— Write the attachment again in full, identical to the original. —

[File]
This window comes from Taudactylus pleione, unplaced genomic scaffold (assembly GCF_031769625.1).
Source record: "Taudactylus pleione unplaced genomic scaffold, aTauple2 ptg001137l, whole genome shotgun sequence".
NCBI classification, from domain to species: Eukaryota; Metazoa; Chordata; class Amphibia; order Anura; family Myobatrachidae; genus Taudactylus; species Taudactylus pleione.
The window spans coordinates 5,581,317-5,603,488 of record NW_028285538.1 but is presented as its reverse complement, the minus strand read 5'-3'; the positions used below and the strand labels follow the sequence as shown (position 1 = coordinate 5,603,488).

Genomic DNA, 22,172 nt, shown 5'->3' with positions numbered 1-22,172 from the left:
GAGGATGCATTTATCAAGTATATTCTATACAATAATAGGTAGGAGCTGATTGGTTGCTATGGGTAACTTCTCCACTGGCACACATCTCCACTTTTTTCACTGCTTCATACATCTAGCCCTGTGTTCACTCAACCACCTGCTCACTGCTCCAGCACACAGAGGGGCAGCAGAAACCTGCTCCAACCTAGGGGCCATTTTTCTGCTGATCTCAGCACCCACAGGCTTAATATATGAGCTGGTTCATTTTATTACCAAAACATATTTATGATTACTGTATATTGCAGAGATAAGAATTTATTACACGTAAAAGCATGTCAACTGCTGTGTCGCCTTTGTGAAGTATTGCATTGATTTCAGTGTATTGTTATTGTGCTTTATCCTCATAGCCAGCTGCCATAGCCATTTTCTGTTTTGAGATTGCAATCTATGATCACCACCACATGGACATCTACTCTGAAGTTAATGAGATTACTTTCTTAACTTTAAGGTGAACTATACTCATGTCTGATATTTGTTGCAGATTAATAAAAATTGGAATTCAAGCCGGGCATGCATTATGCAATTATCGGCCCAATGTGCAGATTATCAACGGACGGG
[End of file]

This window comes from Taudactylus pleione, unplaced genomic scaffold (assembly GCF_031769625.1).
Source record: "Taudactylus pleione unplaced genomic scaffold, aTauple2 ptg001137l, whole genome shotgun sequence".
NCBI classification, from domain to species: Eukaryota; Metazoa; Chordata; class Amphibia; order Anura; family Myobatrachidae; genus Taudactylus; species Taudactylus pleione.
The window spans coordinates 5,581,317-5,603,488 of record NW_028285538.1 but is presented as its reverse complement, the minus strand read 5'-3'; the positions used below and the strand labels follow the sequence as shown (position 1 = coordinate 5,603,488).

Genomic DNA, 22,172 nt, shown 5'->3' with positions numbered 1-22,172 from the left:
GAGGATGCATTTATCAAGTATATTCTATACAATAATAGGTAGGAGCTGATTGGTTGCTATGGGTAACTTCTCCACTGGCACACATCTCCACTTTTTTCACTGCTTCATACATCTAGCCCTGTGTTCACTCAACCACCTGCTCACTGCTCCAGCACACAGAGGGGCAGCAGAAACCTGCTCCAACCTAGGGGCCATTTTTCTGCTGATCTCAGCACCCACAGGCTTAATATATGAGCTGGTTCATTTTATTACCAAAACATATTTATGATTACTGTATATTGCAGAGATAAGAATTTATTACACGTAAAAGCATGTCAACTGCTGTGTCGCCTTTGTGAAGTATTGCATTGATTTCAGTGTATTGTTATTGTGCTTTATCCTCATAGCCAGCTGCCATAGCCATTTTCTGTTTTGAGATTGCAATCTATGATCACCACCACATGGACATCTACTCTGAAGTTAATGAGATTACTTTCTTAACTTTAAGGTGAACTATACTCATGTCTGATATTTGTTGCAGATTAATAAAAATTGGAATTCAAGCCGGGCATGCATTATGCAATTATCGGCCCAATGTGCAGATTATCAACGGACGGG